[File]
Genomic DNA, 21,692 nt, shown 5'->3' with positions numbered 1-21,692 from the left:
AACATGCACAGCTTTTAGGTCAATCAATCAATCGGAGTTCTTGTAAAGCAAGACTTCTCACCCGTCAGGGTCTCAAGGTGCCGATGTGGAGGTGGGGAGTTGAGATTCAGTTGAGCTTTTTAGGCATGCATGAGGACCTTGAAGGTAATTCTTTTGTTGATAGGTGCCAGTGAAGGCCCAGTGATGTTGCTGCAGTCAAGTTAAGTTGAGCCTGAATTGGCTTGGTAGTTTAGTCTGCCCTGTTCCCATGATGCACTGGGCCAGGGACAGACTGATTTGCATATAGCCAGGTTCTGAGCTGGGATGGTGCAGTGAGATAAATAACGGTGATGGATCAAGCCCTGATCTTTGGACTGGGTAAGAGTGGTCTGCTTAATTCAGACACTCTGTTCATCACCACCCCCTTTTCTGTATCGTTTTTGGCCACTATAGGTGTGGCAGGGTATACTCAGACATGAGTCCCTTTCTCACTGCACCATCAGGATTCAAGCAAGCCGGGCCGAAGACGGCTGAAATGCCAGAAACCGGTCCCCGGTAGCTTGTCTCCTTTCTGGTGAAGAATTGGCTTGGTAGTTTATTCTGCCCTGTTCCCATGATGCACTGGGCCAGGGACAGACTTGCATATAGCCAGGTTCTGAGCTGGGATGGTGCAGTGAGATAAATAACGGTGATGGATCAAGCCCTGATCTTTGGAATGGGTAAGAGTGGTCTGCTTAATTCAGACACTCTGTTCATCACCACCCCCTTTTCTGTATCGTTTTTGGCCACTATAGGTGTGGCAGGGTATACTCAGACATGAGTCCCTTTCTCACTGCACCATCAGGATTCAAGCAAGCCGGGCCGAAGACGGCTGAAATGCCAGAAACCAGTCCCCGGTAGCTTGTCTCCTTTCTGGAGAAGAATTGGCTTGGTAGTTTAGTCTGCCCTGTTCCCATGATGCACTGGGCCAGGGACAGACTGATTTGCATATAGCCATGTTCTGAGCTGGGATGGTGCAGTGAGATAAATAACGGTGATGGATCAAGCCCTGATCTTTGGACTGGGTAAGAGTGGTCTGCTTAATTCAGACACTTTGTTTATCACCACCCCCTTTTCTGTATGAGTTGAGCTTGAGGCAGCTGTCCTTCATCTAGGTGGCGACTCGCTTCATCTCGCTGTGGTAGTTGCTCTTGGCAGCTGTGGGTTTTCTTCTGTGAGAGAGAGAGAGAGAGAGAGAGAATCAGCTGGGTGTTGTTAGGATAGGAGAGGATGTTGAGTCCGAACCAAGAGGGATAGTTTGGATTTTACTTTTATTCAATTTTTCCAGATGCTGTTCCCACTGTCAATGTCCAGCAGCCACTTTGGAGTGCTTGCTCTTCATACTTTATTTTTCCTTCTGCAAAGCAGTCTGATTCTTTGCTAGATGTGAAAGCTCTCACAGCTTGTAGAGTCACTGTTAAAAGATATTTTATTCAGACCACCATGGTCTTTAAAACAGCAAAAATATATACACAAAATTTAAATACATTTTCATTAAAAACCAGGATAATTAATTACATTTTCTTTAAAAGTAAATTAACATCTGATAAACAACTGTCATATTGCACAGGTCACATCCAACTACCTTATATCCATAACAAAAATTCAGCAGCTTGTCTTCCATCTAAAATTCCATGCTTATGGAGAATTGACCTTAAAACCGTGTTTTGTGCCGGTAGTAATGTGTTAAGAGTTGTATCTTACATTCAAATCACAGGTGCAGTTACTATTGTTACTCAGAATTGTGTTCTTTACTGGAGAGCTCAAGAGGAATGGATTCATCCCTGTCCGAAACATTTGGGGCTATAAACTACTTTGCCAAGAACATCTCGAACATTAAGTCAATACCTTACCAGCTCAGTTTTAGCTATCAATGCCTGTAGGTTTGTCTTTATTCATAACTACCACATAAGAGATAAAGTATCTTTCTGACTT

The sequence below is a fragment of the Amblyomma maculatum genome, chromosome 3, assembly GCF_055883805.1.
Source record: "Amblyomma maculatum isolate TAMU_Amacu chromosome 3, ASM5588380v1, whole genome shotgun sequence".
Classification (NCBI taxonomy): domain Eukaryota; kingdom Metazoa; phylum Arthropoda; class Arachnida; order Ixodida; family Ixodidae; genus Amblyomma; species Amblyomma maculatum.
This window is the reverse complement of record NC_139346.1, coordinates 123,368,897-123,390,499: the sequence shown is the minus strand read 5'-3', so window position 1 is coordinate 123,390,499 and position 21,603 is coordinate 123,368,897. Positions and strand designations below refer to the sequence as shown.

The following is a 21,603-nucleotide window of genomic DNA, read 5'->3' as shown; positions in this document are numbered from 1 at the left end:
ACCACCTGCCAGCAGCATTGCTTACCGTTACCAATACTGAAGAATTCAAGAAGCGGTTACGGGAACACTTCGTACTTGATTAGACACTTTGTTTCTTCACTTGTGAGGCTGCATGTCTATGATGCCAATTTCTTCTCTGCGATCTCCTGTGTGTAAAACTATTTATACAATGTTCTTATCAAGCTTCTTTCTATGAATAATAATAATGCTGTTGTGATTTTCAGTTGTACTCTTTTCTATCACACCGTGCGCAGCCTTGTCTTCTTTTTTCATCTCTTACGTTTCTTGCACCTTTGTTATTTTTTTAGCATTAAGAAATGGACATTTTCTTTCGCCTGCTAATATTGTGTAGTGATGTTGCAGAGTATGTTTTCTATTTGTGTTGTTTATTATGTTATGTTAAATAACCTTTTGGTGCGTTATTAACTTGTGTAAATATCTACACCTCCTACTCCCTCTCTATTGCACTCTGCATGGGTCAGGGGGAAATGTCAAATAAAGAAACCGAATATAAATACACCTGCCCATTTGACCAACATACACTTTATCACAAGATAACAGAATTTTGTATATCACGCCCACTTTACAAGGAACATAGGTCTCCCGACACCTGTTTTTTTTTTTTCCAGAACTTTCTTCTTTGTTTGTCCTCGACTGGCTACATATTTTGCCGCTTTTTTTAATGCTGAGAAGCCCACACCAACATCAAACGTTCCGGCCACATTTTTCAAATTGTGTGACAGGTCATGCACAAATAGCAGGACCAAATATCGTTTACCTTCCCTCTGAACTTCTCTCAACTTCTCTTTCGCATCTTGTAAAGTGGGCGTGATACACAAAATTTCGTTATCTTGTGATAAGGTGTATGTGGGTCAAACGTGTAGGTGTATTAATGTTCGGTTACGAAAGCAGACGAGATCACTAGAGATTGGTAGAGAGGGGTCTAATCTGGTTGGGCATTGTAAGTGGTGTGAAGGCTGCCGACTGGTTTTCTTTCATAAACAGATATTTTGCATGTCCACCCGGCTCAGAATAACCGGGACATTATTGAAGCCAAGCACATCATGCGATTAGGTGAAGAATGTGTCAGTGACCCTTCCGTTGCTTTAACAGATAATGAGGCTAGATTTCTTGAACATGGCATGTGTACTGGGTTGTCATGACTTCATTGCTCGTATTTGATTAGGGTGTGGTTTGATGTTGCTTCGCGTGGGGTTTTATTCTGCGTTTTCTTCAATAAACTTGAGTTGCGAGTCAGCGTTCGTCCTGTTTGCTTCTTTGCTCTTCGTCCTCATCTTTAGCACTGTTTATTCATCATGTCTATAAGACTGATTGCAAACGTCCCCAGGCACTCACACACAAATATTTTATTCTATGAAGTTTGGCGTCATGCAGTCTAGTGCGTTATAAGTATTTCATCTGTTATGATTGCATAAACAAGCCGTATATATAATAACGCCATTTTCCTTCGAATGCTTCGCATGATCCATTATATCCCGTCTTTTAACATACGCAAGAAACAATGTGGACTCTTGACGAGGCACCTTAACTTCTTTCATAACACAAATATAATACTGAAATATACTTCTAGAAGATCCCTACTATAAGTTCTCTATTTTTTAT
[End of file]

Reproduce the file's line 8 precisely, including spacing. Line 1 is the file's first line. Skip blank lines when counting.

ACCACCTGCCAGCAGCATTGCTTACCGTTACCAATACTGAAGAATTCAAGAAGCGGTTACGGGAACACTTCGTACTTGATTAGACACTTTGTTTCTTCACTTGTGAGGCTGCATGTCTATGATGCCAATTTCTTCTCTGCGATCTCCTGTGTGTAAAACTATTTATACAATGTTCTTATCAAGCTTCTTTCTATGAATAATAATAATGCTGTTGTGATTTTCAGTTGTACTCTTTTCTATCACACCGTGCGCAGCCTTGTCTTCTTTTTTCATCTCTTACGTTTCTTGCACCTTTGTTATTTTTTTAGCATTAAGAAATGGACATTTTCTTTCGCCTGCTAATATTGTGTAGTGATGTTGCAGAGTATGTTTTCTATTTGTGTTGTTTATTATGTTATGTTAAATAACCTTTTGGTGCGTTATTAACTTGTGTAAATATCTACACCTCCTACTCCCTCTCTATTGCACTCTGCATGGGTCAGGGGGAAATGTCAAATAAAGAAACCGAATATAAATACACCTGCCCATTTGACCAACATACACTTTATCACAAGATAACAGAATTTTGTATATCACGCCCACTTTACAAGGAACATAGGTCTCCCGACACCTGTTTTTTTTTTTTCCAGAACTTTCTTCTTTGTTTGTCCTCGACTGGCTACATATTTTGCCGCTTTTTTTAATGCTGAGAAGCCCACACCAACATCAAACGTTCCGGCCACATTTTTCAAATTGTGTGACAGGTCATGCACAAATAGCAGGACCAAATATCGTTTACCTTCCCTCTGAACTTCTCTCAACTTCTCTTTCGCATCTTGTAAAGTGGGCGTGATACACAAAATTTCGTTATCTTGTGATAAGGTGTATGTGGGTCAAACGTGTAGGTGTATTAATGTTCGGTTACGAAAGCAGACGAGATCACTAGAGATTGGTAGAGAGGGGTCTAATCTGGTTGGGCATTGTAAGTGGTGTGAAGGCTGCCGACTGGTTTTCTTTCATAAACAGATATTTTGCATGTCCACCCGGCTCAGAATAACCGGGACATTATTGAAGCCAAGCACATCATGCGATTAGGTGAAGAATGTGTCAGTGACCCTTCCGTTGCTTTAACAGATAATGAGGCTAGATTTCTTGAACATGGCATGTGTACTGGGTTGTCATGACTTCATTGCTCGTATTTGATTAGGGTGTGGTTTGATGTTGCTTCGCGTGGGGTTTTATTCTGCGTTTTCTTCAATAAACTTGAGTTGCGAGTCAGCGTTCGTCCTGTTTGCTTCTTTGCTCTTCGTCCTCATCTTTAGCACTGTTTATTCATCATGTCTATAAGACTGATTGCAAACGTCCCCAGGCACTCACACACAAATATTTTATTCTATGAAGTTTGGCGTCATGCAGTCTAGTGCGTTATAAGTATTTCATCTGTTATGATTGCATAAACAAGCCGTATATATAATAACGCCATTTTCCTTCGAATGCTTCGCATGATCCATTATATCCCGTCTTTTAACATACGCAAGAAACAATGTGGACTCTTGACGAGGCACCTTAACTTCTTTCATAACACAAATATAATACTGAAATATACTTCTAGAAGATCCCTACTATAAGTTCTCTATTTTTTAT